Specialty Food Association

January 26, 2011 0 Comments

Specialty Food Association

Specialty Food Association

(Formally the  National Association for the Specialty Food Trade)

Once you complete your culinary education and begin working in the restaurant world, you’ll most likely come across a number of culinary organizations and food trade associations. As is the case with any career in which a highly specialized skill (like cooking) is required, many businesses exist to connect professionals and provide even more training and resources that allow you to develop your craft over a lifetime.

From molecular gastronomy and ethnic cuisine to hospitality management, you can find just about any culinary trade organization in your field. The organization built around specialty foods is the Specialty Food Association.

What is the Specialty Food Association?

Boasting over 3,000+ member-companies around the world, the SFA focuses on specialty foods that appear in stores, restaurants, and gourmet food shops. This represents a unique part of the culinary industry that goes beyond preparing food in a restaurant capacity. In fact, when you consider many of the celebrity chefs currently enjoying nationwide fame (think Emeril Lagasse or Giada de Laurentiis), you’ll discover they not only have restaurants, cookbooks, and cooking shows behind them, but a huge line of specialty food products—which is a big boost to their annual income.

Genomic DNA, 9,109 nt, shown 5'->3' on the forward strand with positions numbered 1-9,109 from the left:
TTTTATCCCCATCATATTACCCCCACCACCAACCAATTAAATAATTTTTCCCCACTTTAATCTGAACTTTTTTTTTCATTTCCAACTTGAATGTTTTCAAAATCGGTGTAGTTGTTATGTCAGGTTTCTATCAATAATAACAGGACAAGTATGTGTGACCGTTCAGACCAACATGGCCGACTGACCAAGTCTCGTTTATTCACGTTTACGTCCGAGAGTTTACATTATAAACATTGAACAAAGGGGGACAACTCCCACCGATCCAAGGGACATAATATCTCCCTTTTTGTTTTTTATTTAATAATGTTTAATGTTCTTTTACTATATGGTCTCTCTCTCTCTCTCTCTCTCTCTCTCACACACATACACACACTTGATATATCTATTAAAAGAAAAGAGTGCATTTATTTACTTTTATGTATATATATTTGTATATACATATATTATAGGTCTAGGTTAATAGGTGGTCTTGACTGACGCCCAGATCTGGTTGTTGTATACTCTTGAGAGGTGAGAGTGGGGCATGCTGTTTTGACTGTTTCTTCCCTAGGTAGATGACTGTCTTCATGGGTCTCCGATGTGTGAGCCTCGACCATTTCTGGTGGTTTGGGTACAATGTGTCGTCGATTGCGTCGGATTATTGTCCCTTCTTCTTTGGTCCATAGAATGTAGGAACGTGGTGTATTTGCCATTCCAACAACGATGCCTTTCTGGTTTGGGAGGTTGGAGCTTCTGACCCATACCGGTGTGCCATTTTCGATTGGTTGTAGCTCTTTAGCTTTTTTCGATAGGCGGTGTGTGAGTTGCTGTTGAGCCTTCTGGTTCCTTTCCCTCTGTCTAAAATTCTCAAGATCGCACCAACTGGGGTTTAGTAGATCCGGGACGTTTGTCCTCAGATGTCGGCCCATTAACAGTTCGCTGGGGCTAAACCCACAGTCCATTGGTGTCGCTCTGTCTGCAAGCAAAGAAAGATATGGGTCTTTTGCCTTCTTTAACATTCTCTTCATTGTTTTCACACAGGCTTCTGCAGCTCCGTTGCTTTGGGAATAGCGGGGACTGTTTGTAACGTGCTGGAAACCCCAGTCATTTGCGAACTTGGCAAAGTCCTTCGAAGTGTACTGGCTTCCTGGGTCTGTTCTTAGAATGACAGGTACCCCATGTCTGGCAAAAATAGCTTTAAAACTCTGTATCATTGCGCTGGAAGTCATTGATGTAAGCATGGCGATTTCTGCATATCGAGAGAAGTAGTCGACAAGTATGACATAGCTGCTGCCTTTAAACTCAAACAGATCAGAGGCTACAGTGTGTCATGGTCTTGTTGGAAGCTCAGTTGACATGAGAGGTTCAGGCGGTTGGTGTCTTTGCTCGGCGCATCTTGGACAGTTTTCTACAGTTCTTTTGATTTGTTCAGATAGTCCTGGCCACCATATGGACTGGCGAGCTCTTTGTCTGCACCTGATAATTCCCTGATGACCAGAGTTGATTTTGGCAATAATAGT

Of course, Specialty Food Association isn’t really for celebrities. Established in 1952, it was designed to help build business relationships and boost consumer interest in specialty foods, wines, and gifts. They now have annual “Fancy Food Shows” that attract around 30,000 visitors each year.

Like most culinary trade organizations, SFA also puts out a trade periodical (Specialty Food Magazine) and sells memberships, which are required if you want to participate in the food shows or their annual awards ceremony.

Why Join a Trade Organization at All?

Some trade organizations take the shape of not-for-profit organizations, built solely to educate and connect professionals; others might run on a for-profit business structure and provide everything from continuing education credits to national conventions. In both cases, annual dues or a membership fee may be required. It’s important to weigh the benefits of the membership against the costs, since you could easily spend a large portion of your salary this way.

Although SFA and other organizations like it aren’t for everyone, they are a large part of the culinary professional world. If you want to network with professionals who share your passion for specialized areas of cooking and restaurant management, or if you plan to expand your own business into specialty food distribution, trade organizations like NASFT can go a long way in helping you build a viable, sustainable career.

 

 

Last modified on Mon 13 June 2016 4:54 pm

Filed in: Culinary Careers

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